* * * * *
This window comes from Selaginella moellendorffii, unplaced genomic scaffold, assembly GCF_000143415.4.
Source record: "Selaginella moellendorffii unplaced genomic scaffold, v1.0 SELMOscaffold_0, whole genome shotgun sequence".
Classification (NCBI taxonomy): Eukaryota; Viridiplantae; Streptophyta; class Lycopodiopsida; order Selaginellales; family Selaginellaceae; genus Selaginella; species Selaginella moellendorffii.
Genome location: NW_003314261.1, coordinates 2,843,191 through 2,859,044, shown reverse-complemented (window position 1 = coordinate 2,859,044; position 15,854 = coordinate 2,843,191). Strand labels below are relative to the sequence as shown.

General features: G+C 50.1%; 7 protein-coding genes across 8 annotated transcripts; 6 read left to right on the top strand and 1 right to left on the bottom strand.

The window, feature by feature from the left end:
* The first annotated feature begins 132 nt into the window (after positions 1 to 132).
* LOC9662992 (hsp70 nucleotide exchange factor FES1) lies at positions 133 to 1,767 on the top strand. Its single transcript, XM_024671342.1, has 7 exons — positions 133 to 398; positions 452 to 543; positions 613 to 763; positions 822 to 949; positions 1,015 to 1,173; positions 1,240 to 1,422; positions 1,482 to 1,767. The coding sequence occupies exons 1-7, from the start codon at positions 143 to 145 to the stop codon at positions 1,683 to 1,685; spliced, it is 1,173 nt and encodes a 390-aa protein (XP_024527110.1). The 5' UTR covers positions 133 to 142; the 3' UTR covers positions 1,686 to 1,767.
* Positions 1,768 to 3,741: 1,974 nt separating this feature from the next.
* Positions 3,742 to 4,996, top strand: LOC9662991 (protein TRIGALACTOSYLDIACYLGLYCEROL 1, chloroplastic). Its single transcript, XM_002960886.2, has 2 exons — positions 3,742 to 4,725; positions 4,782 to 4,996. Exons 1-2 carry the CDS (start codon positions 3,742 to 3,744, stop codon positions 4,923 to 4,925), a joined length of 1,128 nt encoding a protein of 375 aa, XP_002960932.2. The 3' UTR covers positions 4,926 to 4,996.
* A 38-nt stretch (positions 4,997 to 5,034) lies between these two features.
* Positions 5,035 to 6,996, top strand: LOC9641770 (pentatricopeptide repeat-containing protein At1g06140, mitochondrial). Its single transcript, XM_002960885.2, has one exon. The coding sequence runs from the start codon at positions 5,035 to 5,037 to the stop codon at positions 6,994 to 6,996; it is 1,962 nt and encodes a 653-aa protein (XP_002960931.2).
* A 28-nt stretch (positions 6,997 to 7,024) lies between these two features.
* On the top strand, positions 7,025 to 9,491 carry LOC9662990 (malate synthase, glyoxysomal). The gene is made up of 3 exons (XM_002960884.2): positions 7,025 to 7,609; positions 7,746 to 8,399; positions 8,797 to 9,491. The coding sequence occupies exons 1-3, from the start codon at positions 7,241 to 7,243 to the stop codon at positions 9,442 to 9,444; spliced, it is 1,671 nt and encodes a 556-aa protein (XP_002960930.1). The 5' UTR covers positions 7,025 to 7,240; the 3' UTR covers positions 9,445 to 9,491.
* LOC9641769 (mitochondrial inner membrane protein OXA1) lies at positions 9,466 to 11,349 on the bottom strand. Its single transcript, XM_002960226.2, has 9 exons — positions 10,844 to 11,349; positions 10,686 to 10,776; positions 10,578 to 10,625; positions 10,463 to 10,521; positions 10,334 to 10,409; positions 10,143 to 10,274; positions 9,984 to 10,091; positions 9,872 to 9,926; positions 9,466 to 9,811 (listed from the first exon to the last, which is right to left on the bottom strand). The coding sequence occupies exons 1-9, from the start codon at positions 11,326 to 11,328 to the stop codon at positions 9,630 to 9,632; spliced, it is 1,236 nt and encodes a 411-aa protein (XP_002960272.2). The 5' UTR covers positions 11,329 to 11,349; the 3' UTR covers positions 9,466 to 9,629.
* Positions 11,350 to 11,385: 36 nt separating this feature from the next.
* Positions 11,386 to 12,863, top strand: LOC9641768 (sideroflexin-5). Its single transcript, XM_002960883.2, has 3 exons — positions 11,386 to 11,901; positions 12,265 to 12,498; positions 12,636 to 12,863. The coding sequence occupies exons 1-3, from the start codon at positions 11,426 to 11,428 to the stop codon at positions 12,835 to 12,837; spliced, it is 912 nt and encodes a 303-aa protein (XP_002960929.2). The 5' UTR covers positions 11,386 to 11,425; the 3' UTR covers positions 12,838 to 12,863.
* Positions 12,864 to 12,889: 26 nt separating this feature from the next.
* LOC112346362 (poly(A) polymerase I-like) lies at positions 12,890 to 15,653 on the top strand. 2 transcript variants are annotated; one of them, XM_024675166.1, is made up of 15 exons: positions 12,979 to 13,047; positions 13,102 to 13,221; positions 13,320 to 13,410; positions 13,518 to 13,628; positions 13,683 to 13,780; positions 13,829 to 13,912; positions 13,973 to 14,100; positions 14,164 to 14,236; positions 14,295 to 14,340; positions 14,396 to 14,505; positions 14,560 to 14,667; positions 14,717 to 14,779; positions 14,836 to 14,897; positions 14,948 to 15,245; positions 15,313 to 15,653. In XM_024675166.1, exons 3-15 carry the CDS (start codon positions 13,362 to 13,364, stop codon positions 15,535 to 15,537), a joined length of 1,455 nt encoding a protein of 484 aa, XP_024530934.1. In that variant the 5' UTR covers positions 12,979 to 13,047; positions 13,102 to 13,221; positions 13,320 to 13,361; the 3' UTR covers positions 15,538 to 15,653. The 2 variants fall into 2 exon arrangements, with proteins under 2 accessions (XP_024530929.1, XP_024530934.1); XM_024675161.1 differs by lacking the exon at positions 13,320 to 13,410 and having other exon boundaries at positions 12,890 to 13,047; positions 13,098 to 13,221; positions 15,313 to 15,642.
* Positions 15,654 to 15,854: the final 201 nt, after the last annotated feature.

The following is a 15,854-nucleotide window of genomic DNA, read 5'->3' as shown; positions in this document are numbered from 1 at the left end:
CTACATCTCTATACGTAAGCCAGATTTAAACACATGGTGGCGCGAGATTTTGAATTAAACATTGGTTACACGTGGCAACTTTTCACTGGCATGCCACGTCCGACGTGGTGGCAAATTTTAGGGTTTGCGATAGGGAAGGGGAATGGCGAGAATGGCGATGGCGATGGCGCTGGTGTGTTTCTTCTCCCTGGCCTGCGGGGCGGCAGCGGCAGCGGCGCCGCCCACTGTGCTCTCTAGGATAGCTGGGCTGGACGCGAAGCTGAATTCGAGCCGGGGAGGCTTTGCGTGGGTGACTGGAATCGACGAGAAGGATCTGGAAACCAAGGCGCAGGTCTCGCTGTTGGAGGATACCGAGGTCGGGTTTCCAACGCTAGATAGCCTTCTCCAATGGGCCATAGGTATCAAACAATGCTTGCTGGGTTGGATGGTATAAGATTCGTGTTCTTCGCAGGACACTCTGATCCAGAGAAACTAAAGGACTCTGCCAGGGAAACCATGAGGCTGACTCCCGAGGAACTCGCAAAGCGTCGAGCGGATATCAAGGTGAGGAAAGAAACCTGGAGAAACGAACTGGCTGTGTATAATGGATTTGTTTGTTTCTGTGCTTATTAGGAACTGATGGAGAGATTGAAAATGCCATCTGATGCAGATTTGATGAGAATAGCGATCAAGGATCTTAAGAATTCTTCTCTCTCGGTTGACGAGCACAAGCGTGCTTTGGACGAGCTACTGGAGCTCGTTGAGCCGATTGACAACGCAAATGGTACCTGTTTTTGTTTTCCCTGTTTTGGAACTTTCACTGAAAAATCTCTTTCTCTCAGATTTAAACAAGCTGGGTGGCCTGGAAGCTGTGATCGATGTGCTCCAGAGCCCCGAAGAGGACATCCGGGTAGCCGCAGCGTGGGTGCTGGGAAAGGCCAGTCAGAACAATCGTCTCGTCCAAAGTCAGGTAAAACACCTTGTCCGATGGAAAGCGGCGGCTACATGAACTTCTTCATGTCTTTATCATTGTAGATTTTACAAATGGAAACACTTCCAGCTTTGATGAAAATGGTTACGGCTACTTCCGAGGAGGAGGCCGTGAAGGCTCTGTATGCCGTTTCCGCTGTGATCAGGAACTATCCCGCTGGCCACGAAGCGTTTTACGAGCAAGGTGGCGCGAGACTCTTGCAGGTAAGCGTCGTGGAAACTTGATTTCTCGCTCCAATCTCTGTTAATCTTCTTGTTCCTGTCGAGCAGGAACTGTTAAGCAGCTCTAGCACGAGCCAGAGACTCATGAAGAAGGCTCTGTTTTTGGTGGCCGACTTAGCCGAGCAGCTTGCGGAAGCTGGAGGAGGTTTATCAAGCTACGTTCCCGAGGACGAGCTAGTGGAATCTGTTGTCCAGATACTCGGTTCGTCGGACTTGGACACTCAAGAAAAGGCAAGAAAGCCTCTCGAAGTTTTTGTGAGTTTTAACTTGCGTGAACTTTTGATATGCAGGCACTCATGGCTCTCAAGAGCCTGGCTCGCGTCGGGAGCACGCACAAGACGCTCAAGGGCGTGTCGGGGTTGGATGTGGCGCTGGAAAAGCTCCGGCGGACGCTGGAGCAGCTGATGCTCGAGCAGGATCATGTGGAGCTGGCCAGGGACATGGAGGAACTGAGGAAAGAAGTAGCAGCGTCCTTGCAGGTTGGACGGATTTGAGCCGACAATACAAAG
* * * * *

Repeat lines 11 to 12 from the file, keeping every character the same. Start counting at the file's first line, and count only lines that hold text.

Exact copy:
* A 38-nt stretch (positions 4,997 to 5,034) lies between these two features.
* Positions 5,035 to 6,996, top strand: LOC9641770 (pentatricopeptide repeat-containing protein At1g06140, mitochondrial). Its single transcript, XM_002960885.2, has one exon. The coding sequence runs from the start codon at positions 5,035 to 5,037 to the stop codon at positions 6,994 to 6,996; it is 1,962 nt and encodes a 653-aa protein (XP_002960931.2).